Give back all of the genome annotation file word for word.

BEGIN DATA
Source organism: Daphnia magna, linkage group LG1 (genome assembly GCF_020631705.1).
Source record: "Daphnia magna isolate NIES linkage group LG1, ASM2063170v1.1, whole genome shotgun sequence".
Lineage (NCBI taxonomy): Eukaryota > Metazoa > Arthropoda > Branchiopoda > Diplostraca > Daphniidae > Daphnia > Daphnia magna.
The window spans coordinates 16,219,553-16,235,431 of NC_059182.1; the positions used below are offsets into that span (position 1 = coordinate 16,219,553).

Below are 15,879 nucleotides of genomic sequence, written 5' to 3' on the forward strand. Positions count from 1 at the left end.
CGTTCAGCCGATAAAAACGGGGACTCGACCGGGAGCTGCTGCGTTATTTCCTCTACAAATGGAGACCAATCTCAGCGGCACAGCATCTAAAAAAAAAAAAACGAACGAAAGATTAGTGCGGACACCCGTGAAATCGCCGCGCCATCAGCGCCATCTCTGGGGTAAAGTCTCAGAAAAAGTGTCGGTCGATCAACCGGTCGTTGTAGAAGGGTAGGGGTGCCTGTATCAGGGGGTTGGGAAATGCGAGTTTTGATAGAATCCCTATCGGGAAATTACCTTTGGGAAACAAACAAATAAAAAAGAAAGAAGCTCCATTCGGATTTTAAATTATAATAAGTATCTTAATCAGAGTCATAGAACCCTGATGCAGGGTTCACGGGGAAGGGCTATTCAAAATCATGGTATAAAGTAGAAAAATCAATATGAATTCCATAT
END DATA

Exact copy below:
Source organism: Daphnia magna, linkage group LG1 (genome assembly GCF_020631705.1).
Source record: "Daphnia magna isolate NIES linkage group LG1, ASM2063170v1.1, whole genome shotgun sequence".
Lineage (NCBI taxonomy): Eukaryota > Metazoa > Arthropoda > Branchiopoda > Diplostraca > Daphniidae > Daphnia > Daphnia magna.
The window spans coordinates 16,219,553-16,235,431 of NC_059182.1; the positions used below are offsets into that span (position 1 = coordinate 16,219,553).

Below are 15,879 nucleotides of genomic sequence, written 5' to 3' on the forward strand. Positions count from 1 at the left end.
CGTTCAGCCGATAAAAACGGGGACTCGACCGGGAGCTGCTGCGTTATTTCCTCTACAAATGGAGACCAATCTCAGCGGCACAGCATCTAAAAAAAAAAAAACGAACGAAAGATTAGTGCGGACACCCGTGAAATCGCCGCGCCATCAGCGCCATCTCTGGGGTAAAGTCTCAGAAAAAGTGTCGGTCGATCAACCGGTCGTTGTAGAAGGGTAGGGGTGCCTGTATCAGGGGGTTGGGAAATGCGAGTTTTGATAGAATCCCTATCGGGAAATTACCTTTGGGAAACAAACAAATAAAAAAGAAAGAAGCTCCATTCGGATTTTAAATTATAATAAGTATCTTAATCAGAGTCATAGAACCCTGATGCAGGGTTCACGGGGAAGGGCTATTCAAAATCATGGTATAAAGTAGAAAAATCAATATGAATTCCATAT